Illustrated Year in Review
December 31, 2012    Disclosures    POSTED IN  InvestmentsEconomy

As 2012 comes to a close, here is an illustrated recap of the themes of the year.

Click on any chart for a larger view.

U.S. Economic Growth

Though the U.S. economy has been growing since the second half of 2009, it continues to run below its potential.

Inflation  and Interest Rates

Current inflation expectations are within a more “normal” 2.25%-2.75% range, but this likely has been, in part, due to the Federal Reserve’s multiple quantitative easing (QE) programs.

Interest rates have remained at historically low levels, a plus to borrowers, minus to savers.


The only sector that collectively added debt last year was the Federal Government.


In 1966 less than 7% of personal income came from transfer sources. This year nearly 18% of personal income came from transfer sources with Social Security (5.7%) and Medicare (4.2%) leading the way.


The number of people between 20 and 59 (prime working age) to those over the age of 60 has dropped to below 3 to 1 and is expected to fall to 2 to 1 in twelve years.


Single family housing has increased from 2008 lows, but remain depressed.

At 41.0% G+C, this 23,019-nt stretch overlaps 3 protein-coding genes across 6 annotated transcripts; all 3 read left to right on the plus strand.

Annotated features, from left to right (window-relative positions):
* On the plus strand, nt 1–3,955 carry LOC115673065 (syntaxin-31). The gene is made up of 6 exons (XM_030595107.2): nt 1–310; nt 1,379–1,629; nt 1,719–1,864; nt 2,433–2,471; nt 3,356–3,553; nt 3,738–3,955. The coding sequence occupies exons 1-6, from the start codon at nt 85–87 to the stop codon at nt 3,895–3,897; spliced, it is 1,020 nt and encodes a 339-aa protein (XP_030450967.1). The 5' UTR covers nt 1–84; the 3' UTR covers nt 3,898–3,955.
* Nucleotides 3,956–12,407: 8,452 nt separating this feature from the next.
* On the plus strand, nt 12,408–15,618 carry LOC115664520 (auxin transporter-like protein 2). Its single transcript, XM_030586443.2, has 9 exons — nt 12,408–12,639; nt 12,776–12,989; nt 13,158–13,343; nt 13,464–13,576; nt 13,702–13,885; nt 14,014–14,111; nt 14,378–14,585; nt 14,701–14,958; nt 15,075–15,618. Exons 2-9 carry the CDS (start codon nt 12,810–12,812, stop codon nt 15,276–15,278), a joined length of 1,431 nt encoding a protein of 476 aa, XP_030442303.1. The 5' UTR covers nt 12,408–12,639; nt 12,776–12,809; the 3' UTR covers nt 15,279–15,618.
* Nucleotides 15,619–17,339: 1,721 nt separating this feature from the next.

Multifamily housing is closer to the long term average than single units, but is not there yet.

Global Economy

The recovery from the global Great Recession from 2008-2009 has been unequal among developed countries.

Employment in the U.S.

Through the middle of this year the U.S. had only been adding 77,000 jobs per month since the end of the Great Recession. This is well below all other post World War II recoveries.

Compounding the problem is the number of individuals who have been unemployed longer than 27 weeks.

The employment to population ratio is below the long term average for all but people between the ages of 55-64 and 65+.


One year returns for U.S. equities (S&P 500), U.S. fixed income (Barclays Aggregate Bond) and U.S. Commerical Real Estate Investment Trusts (Dow Jones U.S. Real Estate) varied widely during the last decade.

The last time a thirty year U.S. equity return before inflation was below an annualized 7% per year return was for the period from 1967 to 1997. After inflation returns, for thirty year holding periods, have also been unprecedented.

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